8. Receptors involved • The intoxicating effects of alcohol reflect the actions of this drug on a wide range of neurotransmitters, receptors, and transporters. Most prominently, alcohol acutely enhances actions at -aminobutyric acid A (GABAA) receptors and inhibits N-methyl-D-aspartate(NMDA) receptors. • There are also effects on adenosine, with an inhibition of uptake of this transmitter, and a translocation of the cyclic AMP–dependent protein kinase catalytic subunit from the cytoplasm to the nucleus. • Alcohol also affects opioid systems and cannabinolreceptors, enhances activity of the dopamine-rich reward system, increases serotonin actions, and directly or indirectly affects most other neurochemical systems

  9. Tolerance • Tolerance is a complex phenomenon involving at least three types of compensatory mechanisms. • After 1–2 weeks of daily drinking, metabolic or pharmacokinetic tolerancecan be seen. This alteration disappears almost as rapidly as it develops. • Cellular or pharmacodynamic tolerancedevelops through neurochemical changes that maintain relatively normal physiologic functioning despite the presence of alcohol. Subsequent decreases in blood levels contribute to symptoms of withdrawal. • Individuals learn to adapt their behavior so that they can function better than expected under influence of the drug (behavioral tolerance). • The resulting withdrawal syndrome is most intense during the first 5 days, but some symptoms (e.g., disturbed sleep and anxiety) can take up to 4–6 months to resolve.

  10. The Effects of Ethanol on Organ Systems

  11. Nervous System • Approximately 35% of drinkers experience a blackout, an episode of temporary anterograde amnesia, in which the person forgets all or part of what occurred during a drinking evening. • Although alcohol might initially help a person to fall asleep, it disrupts sleepthroughout the rest of the night. • The stages of sleep are also altered, and time spent in rapid eye movement (REM) and deep sleep is reduced. • Alcohol relaxes muscles in the pharynx, which can cause snoring and exacerbate sleep apnea; symptoms of the latter occur in 75% of alcoholic men over age 60. • Another common consequence of alcohol use is impaired judgment and coordination,increasing the risk of accidents and injury.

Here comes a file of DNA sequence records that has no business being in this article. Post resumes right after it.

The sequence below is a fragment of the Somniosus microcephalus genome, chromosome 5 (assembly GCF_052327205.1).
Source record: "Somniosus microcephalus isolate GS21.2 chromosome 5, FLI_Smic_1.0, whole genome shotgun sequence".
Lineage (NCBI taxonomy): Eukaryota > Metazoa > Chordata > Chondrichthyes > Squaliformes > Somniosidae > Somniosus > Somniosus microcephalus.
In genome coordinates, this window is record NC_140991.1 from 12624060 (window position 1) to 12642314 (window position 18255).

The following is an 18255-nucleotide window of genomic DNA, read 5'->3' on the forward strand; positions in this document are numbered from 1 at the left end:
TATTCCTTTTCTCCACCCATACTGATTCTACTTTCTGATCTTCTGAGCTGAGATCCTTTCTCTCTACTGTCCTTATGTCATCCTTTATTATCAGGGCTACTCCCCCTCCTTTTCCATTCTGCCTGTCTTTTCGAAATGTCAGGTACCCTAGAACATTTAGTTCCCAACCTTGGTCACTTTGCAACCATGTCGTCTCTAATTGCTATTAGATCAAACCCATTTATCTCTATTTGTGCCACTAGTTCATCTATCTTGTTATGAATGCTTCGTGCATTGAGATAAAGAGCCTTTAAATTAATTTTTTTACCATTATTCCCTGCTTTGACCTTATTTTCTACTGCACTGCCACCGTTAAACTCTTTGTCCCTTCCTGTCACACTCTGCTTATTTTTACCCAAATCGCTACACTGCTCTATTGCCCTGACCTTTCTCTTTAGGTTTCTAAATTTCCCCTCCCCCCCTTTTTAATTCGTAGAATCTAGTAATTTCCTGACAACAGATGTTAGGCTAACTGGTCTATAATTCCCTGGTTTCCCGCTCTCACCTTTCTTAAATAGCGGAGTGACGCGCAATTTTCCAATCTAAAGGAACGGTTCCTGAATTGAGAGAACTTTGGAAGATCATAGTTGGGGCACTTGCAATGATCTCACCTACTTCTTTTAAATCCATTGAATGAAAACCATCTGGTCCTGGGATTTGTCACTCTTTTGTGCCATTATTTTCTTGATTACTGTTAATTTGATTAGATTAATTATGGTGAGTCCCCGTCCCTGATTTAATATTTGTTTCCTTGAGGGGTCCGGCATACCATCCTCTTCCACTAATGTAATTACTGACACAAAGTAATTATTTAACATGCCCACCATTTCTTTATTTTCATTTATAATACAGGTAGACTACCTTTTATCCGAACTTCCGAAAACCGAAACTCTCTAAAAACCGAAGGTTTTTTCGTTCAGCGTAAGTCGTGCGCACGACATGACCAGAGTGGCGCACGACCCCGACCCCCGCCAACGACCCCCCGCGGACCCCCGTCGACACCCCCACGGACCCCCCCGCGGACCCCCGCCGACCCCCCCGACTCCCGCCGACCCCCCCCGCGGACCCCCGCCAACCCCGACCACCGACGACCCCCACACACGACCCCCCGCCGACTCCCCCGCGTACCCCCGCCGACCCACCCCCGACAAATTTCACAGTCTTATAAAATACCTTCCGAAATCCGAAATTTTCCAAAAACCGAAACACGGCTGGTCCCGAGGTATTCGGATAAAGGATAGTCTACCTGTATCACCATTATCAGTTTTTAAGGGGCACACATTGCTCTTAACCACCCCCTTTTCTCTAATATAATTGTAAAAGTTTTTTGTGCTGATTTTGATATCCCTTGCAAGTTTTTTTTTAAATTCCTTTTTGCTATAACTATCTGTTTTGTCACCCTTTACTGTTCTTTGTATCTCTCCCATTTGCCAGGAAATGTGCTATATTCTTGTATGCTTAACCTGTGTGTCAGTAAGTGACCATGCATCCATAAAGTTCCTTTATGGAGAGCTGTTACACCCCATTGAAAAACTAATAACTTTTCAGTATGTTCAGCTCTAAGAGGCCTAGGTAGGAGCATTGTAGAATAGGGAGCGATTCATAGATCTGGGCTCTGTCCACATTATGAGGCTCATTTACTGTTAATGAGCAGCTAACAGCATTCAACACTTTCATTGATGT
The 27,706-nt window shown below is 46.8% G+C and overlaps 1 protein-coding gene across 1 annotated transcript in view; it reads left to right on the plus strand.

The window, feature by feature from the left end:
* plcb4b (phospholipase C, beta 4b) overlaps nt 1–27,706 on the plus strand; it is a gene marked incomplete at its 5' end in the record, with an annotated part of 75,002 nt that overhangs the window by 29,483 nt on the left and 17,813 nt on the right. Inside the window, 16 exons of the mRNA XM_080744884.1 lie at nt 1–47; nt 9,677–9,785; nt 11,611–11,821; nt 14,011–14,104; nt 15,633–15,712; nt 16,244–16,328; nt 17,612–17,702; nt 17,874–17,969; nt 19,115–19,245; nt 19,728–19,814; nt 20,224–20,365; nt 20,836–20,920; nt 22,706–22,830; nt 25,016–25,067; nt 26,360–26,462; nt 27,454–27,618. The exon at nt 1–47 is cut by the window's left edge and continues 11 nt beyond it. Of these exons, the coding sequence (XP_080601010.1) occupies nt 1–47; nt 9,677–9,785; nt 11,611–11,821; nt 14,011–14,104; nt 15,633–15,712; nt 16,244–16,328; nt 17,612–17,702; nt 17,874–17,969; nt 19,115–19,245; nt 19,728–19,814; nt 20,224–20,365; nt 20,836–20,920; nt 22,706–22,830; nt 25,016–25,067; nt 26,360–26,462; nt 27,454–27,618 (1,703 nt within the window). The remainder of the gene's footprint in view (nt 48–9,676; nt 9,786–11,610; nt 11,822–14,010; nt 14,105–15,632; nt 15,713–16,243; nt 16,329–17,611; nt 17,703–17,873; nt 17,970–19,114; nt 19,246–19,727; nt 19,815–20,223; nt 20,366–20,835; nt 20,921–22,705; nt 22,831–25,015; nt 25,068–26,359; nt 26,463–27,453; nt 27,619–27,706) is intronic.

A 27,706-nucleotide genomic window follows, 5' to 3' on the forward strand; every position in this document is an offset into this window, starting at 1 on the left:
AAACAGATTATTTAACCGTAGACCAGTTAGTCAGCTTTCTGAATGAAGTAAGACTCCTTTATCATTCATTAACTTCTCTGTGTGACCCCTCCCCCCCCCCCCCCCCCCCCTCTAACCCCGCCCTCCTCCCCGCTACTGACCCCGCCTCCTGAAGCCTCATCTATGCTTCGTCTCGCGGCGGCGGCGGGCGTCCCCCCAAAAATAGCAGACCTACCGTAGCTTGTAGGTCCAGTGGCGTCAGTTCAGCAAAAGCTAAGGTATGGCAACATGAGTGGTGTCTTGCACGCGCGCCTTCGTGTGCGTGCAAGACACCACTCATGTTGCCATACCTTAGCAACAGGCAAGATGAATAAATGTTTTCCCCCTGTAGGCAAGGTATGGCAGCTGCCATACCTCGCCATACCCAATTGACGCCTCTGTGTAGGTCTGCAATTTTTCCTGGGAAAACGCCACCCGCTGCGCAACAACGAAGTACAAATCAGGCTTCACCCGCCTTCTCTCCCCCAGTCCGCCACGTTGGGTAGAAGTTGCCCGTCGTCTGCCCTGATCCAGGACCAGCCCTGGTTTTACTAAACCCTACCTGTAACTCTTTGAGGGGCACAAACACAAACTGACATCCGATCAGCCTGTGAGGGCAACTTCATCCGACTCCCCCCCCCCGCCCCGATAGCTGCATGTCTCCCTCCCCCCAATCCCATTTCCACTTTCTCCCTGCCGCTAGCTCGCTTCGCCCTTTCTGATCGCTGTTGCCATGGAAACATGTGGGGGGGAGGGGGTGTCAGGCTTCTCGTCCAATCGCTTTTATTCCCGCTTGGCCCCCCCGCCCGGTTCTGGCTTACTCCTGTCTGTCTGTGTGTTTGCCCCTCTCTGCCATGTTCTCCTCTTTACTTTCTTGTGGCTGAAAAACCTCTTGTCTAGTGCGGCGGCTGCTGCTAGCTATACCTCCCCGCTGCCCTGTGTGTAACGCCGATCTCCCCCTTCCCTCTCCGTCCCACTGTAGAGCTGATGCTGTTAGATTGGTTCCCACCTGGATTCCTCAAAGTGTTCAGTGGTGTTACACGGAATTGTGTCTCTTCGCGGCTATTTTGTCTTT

12. Contd… • Heavy drinking can also be associated with headache, thirst, nausea, vomiting, and fatigue the following day, a hangover syndromethat is responsible for significant financial losses in most work environments. • Peripheral neuropathy occurs in about 5-15% of chronic alcohol abusers and can be the consequence of dietary thiamine and other vitamin deficiencies. A glove and stocking distribution of tingling and numbness and paraesthesia is common. Polyneuropathies(sensory, motor and autonomic components being involved) are most common, but mononeuropathiescan also occur due to pressure symptoms (the classical 'Saturday night palsy').

  13. Wernicke’skorsakoff’s syndrome • very few alcoholics (perhaps as few as 1 in 500) develop Wernicke's(ophthalmoparesis, ataxia, and encephalopathy) and Korsakoff's(retrograde and anterograde amnesia) syndromes • These occur as the result of thiamine deficiency, especially in predisposed individuals, e.g., those with transketolase deficiency. • Acute glucose load must therefore be avoided in alcoholic patients as this can deplete thiamine stores and precipitate Wernicke's syndrome. • Whenever necessary, glucose supplementation must be accompanied by thiamine supplementation.